• In a further embodiment, the invention concerns a method of identifying agonists or antagonists to a tumor cell antigen that comprises contacting the tumor cell antigen with a candidate molecule and monitoring a biological effect mediated by said tumor cell antigen, or mediated by the interaction of said candidate molecule and said tumor cell antigen.
  • In a still further embodiment, the invention concerns a composition of matter comprising an agonist or antagonist of a tumor cell antigen as herein described, or an anti-tumor cell antigen antibody, in combination with a carrier. Optionally, the carrier is a pharmaceutically acceptable carrier.
  • Various forms of antibodies are contemplated herein. For example, the anti- tumor antigen antibody may be a full length antibody (e.g. having a human immunoglobulin constant region) or an antibody fragment (e.g. a F(ab'2), Fv or single chain antibody or other functional fragment that specifically binds to the target). Furthermore, the antibody may be labeled with a detectable label, immobilized on a solid phase, and/or conjugated with a heterologous compound (such as a cytotoxic agent). The antibody may be selected from the group of subhuman primate anti-tumor cell antigen antibody, murine monoclonal anti-tumor cell antigen antibody, chimeric anti-tumor cell antigen antibody, human anti-tumor cell antigen antibody, and humanized anti-tumor cell antigen antibody.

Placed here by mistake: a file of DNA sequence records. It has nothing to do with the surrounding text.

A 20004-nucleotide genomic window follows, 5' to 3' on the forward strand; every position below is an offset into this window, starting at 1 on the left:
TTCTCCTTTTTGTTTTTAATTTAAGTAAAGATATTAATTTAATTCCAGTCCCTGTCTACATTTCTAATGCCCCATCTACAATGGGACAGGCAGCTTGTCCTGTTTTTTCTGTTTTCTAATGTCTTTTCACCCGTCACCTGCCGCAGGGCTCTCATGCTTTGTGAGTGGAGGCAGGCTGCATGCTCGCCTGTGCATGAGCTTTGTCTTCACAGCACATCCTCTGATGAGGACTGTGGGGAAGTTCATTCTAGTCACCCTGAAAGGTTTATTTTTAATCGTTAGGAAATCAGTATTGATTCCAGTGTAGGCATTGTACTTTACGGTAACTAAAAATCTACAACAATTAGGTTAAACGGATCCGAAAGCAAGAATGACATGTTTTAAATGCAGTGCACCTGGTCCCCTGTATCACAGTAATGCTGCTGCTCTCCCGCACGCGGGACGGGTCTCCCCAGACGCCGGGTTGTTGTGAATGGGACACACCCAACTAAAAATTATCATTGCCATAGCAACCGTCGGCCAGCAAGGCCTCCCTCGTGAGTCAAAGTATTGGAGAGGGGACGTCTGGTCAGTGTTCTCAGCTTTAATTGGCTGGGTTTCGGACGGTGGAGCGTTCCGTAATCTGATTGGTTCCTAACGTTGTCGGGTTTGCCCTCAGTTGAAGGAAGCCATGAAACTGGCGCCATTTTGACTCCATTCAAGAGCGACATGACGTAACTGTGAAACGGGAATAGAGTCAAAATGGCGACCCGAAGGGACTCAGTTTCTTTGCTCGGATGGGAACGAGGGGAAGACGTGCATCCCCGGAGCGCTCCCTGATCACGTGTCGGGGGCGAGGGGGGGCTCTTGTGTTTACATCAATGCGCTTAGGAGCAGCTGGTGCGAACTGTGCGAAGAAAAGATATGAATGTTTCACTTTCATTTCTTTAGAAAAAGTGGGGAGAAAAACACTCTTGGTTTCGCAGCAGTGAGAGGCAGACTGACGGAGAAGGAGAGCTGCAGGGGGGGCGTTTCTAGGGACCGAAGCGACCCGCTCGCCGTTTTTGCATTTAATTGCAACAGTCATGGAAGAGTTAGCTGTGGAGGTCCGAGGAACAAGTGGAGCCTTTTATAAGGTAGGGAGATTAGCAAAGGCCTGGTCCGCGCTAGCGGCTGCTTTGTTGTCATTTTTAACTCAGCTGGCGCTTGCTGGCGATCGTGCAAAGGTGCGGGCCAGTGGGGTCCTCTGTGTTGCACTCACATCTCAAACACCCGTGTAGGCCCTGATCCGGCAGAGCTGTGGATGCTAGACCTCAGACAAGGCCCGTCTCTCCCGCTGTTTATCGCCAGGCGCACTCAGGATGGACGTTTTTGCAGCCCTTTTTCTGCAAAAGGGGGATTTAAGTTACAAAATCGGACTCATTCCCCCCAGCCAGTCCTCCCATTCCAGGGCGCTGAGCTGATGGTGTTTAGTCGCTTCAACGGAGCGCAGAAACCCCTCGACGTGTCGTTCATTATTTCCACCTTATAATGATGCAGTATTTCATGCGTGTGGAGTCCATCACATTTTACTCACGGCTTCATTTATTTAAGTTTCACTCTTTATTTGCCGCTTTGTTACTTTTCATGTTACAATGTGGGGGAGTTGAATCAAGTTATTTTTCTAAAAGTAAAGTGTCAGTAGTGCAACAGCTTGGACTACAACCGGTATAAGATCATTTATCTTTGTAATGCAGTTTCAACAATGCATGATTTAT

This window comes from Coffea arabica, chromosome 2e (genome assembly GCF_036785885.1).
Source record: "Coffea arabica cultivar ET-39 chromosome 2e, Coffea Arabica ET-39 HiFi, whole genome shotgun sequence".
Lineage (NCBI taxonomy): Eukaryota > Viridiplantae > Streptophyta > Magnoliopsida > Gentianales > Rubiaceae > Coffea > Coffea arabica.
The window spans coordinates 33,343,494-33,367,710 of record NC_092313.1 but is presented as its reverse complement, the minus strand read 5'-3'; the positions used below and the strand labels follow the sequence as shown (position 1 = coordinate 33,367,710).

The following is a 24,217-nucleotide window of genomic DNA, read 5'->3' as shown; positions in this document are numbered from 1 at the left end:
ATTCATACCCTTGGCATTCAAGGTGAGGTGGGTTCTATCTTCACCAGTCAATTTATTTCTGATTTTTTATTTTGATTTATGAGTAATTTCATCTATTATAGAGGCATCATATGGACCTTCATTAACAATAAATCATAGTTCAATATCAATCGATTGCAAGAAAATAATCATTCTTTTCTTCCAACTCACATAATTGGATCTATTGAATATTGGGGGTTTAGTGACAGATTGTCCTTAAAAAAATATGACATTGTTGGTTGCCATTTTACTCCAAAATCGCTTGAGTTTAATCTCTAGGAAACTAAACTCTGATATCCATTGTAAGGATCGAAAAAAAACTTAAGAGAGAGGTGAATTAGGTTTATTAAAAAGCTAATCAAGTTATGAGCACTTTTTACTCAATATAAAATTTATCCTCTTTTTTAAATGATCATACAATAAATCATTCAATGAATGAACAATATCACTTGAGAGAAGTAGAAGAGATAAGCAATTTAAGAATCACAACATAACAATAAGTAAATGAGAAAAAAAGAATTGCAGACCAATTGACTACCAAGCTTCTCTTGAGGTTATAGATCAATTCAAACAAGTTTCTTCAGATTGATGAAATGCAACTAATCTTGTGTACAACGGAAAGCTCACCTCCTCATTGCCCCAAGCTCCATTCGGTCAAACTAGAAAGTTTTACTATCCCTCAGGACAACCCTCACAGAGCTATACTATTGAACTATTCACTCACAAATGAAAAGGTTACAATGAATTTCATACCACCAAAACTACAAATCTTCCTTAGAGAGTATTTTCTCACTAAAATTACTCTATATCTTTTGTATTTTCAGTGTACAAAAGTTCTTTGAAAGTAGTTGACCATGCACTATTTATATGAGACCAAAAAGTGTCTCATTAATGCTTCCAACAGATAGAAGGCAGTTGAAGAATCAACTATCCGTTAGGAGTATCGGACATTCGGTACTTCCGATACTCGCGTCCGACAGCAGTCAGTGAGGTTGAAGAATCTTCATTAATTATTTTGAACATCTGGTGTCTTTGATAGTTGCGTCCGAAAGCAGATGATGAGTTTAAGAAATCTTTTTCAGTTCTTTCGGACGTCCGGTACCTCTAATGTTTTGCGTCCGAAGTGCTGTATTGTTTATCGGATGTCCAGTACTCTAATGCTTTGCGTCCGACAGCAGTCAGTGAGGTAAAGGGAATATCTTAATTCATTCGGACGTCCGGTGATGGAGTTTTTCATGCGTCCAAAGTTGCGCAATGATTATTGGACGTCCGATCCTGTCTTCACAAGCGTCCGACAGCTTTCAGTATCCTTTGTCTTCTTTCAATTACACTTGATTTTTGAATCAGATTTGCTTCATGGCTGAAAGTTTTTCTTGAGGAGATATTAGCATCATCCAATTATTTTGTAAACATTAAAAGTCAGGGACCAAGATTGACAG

• The invention provides a method of diagnosing or treating a cancer in a human, wherein the preferred forms of cancer include colon, rectal or colorectal, breast, and prostate cancers comprising administering to the human an effective amount of an antibody that binds to a tumor antigen selected from the group of KIAA1815, LOC157378, FLJ20421, DSCD75, GPR160, GPCR41, and SLC1A5.
  • Diagnostic uses of the antibodies are contemplated. In one diagnostic application, the invention provides a method for determining the presence of a tumor cell antigen selected from the group of KIAA1815, LOC157378, FLJ20421, DSCD75, GPR160, GPCR41, and SLC1A5 comprising exposing a sample suspected of containing the tumor cell antigen to the antibody of the invention and determining binding of the antibody to the sample. For this use, the invention provides a kit comprising antibody and instructions for using the antibody to detect the tumor cell antigens.